Joe Girardi contemplates a change in uniform number

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Girardi famously selected number 27 to serve as championship inspiration when he was hired last year. Yesterday he said that he may make a move to 28:

That’s something I talked to Brian Cashman briefly about today. I think I will. I’ve got to talk to Shelley Duncan to see if he allows me to wear it.”

It’s cute that anyone cares what Shelley Duncan thinks in all of this.  More to the point, however, Girardi should probably ask whoever speaks for Sparky Lyle, Spud Chandler, Charlie Keller, Al Leiter, Tommy Byrne, David Justice, Melky Cabrera and Chad Curtis, all of whom have a stronger claim on the number than does Duncan. If the Yankees repeat and Girardi wants to change again, he’ll have to go through Mike Stanton and the estate of Catfish Hunter for number 29.  Willie Randoph checks in at 30 and Dave Winfield at 31.

It’s all a matter of negotiation until he gets to 32. That was Elston Howard, and his number is retired, so there’s probably not a chance of him taking it.  Of course if the Yankees win four more titles before Girardi is done managing he’ll have the juice to demand just about anything he wants. Not that it will matter. If that happens every non Yankee fan in the world will have killed himself by then, and baseball will probably cease to be.

(thanks to Bronx Banter for the historical Yankee uniform numbers).

Max Scherzer, with broken nose, strikes out 10 Phillies over seven shutout innings

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Nationals starter Max Scherzer bunted a ball into his face during batting practice on Tuesday, breaking his nose in the process. He ended up with a gnarly looking shiner around his right eye, making him appear a bit like Terminator. Scherzer still took the ball to start the second game of Wednesday night’s doubleheader against the Phillies.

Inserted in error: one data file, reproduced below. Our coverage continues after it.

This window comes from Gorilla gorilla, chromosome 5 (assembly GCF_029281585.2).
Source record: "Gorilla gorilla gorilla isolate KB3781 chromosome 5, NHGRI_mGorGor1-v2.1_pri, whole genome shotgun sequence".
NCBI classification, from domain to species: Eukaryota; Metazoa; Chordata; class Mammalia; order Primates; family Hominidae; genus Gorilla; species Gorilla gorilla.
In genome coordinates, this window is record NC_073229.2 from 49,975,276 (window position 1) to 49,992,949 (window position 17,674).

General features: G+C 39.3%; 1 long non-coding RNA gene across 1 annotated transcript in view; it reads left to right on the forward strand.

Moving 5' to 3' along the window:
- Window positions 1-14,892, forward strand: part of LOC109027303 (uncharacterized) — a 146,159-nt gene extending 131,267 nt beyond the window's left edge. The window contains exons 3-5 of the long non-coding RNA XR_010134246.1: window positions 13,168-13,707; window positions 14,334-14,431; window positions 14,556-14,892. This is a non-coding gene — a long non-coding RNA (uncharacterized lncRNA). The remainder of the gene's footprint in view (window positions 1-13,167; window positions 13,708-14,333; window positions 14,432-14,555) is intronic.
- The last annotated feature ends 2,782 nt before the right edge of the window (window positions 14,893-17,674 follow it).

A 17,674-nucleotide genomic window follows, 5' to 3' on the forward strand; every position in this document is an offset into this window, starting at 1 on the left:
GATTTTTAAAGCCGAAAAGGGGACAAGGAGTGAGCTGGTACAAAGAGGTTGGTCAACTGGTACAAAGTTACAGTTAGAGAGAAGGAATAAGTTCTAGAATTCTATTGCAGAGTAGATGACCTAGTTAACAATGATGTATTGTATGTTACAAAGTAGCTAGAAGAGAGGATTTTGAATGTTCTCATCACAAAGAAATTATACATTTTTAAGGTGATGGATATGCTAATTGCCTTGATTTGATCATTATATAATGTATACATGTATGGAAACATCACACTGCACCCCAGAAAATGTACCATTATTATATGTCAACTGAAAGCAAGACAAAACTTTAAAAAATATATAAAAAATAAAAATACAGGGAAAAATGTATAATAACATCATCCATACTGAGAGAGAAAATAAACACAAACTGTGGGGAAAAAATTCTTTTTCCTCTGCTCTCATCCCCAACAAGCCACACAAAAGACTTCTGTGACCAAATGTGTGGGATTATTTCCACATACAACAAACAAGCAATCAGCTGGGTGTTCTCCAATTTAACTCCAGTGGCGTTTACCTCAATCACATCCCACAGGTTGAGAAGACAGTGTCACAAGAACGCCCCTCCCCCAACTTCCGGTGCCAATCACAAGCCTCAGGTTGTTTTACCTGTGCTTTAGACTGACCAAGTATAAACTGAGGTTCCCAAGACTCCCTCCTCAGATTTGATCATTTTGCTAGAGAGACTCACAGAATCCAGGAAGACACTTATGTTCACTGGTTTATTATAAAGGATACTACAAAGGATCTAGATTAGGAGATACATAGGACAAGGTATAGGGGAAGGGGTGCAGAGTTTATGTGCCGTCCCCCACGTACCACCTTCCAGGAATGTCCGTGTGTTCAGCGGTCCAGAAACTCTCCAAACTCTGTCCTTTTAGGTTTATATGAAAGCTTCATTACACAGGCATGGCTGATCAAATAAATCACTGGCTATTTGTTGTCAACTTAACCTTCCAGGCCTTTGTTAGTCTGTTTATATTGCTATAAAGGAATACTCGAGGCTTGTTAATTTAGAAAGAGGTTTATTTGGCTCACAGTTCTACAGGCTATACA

Despite the injury, Scherzer was incredibly effective, limiting the Phillies to four hits and two walks across seven shutout innings, striking out 10 batters in the process. He might even have had some extra adrenaline going, as he averaged 96.2 MPH on his fastball, his highest average fastball velocity in a game since September 2012, per MLB.com’s Jamal Collier. The Nationals provided Scherzer with just one run of support, coming on a Brian Dozier solo home run off of Jake Arrieta in the second inning, but it was enough.

Wander Suero worked a scoreless top of the eighth with a pair of strikeouts. Victor Robles added a solo homer off of Pat Neshek in the bottom half. Closer Sean Doolittle took over in the ninth, working a 1-2-3 frame to give the Nats their 2-0 victory.

Over his last six starts, Scherzer now has a 0.88 ERA with a 59/8 K/BB ratio across 41 innings. He has gone six innings, struck out at least nine batters, and held the opposition to two or fewer runs in each of those six starts.